The chipmaker posts weaker-than-expected third quarter sales and cautions it is heading into a 'softer market' in the months ahead.
Global stocks fell hardTuesday as investors focus to slowing economic growth and simmering geo-political tensions ahead of the busiest week of the U.S. earnings season and amid concern that corporate performance will begin to wane into the final months of the year.
Apple's European supply chain tumbled Tuesday, pulling tech stocks in the region to the lowest level in more than a year, after chipmaker AMS forecast softer profit margins in the months ahead despite solid third quarter earnings.
Global stocks pared gains Wednesday, following the biggest single-day surge on Wall Street in more than six months, as investors shifted focus to the strength of U.S. corporate earnings season even as geopolitical tensions and ongoing trade disputes capped gains in Europe and Asia.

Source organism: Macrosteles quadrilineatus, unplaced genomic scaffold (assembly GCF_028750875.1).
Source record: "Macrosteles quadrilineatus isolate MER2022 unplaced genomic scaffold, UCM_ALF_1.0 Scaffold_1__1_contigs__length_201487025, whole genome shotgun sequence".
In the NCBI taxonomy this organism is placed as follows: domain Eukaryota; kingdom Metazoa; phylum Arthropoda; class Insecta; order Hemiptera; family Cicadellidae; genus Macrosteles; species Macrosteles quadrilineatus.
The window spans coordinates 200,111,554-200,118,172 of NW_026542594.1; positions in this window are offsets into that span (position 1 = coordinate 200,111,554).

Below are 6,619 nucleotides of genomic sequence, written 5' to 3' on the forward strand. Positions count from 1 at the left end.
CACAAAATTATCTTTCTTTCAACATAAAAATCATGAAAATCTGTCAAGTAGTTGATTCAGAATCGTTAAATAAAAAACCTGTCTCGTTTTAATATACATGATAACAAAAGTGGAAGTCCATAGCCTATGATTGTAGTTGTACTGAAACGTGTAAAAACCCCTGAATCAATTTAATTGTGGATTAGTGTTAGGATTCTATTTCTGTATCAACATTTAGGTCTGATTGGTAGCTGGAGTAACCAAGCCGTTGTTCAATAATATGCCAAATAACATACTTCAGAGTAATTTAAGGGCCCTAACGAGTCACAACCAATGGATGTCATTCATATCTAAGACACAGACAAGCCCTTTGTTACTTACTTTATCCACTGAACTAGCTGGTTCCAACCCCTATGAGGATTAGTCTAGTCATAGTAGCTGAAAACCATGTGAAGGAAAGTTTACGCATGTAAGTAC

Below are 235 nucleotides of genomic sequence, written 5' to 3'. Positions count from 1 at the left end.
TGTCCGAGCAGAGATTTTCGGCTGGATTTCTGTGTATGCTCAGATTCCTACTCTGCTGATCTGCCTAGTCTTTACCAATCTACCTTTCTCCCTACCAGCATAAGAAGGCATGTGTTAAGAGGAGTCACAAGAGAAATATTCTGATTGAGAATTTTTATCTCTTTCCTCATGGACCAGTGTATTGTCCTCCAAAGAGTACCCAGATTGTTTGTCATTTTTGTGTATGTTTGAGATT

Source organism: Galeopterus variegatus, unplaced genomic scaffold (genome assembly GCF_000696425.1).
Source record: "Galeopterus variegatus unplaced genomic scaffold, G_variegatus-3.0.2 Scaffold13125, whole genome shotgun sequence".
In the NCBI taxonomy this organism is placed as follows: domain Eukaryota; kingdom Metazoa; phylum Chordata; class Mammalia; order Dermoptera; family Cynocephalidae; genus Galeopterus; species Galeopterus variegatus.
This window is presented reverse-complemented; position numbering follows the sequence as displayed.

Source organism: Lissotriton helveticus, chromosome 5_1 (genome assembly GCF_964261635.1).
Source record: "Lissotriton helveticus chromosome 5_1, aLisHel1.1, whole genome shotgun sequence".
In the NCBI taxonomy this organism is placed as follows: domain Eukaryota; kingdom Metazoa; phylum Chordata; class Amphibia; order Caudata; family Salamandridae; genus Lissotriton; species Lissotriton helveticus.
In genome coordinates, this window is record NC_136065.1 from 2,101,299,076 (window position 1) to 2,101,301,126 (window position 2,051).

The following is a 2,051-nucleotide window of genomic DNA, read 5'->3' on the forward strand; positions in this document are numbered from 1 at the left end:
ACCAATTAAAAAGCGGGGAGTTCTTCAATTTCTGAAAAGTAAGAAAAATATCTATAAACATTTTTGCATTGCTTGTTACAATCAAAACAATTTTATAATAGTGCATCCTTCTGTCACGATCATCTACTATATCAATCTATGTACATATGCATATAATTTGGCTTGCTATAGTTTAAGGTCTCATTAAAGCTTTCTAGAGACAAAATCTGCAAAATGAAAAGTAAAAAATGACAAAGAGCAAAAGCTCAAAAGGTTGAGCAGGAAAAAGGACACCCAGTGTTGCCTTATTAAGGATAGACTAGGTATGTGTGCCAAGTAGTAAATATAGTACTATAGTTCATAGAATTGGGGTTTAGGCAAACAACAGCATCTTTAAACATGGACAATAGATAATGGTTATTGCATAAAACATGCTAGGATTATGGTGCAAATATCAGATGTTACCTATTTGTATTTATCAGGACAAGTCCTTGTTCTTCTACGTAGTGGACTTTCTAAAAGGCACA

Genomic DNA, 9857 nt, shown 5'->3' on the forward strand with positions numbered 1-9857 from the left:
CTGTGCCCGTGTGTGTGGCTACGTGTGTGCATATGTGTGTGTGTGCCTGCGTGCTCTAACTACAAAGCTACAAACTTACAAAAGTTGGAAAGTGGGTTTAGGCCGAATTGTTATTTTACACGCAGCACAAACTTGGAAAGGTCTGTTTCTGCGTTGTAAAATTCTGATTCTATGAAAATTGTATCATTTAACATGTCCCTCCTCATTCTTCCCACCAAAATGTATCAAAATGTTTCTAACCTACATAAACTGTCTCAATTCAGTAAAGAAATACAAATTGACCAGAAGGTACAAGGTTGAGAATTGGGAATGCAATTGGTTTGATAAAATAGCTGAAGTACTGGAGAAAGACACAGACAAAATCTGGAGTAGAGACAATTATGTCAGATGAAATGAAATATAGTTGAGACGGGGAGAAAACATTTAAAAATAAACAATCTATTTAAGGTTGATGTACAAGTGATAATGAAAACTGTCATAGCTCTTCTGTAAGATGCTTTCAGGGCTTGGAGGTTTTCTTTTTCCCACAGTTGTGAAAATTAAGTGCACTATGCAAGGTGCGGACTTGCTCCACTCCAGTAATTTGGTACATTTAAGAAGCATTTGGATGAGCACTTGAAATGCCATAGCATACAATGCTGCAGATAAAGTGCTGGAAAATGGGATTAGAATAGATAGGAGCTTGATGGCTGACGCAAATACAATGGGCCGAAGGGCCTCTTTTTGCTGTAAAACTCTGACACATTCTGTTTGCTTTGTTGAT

ASML shares surged to the top of the European market Wednesday, lifting tech peers in its wake, as the chipmaker forecast stronger-than-expected fourth quarter sales for its key lithography machines and topped analysts forecast for third quarter earnings in what could mark a late cycle rebound for the beaten-down sector.
Global stocks traded firmer Tuesday as investors reacted to White House plans to slap a smaller-than-expected levy of 10% on $200 billion worth of China-made goods.
U.S. consumer tech stocks were given a reprieve from President Donald Trump's decision to slap fresh tariffs on $200 billion worth of China-made goods, but the threat of a third phase of levies on a tech-heavy basket of products keeps a significant cloud of uncertainty over the market's most-valuable sector.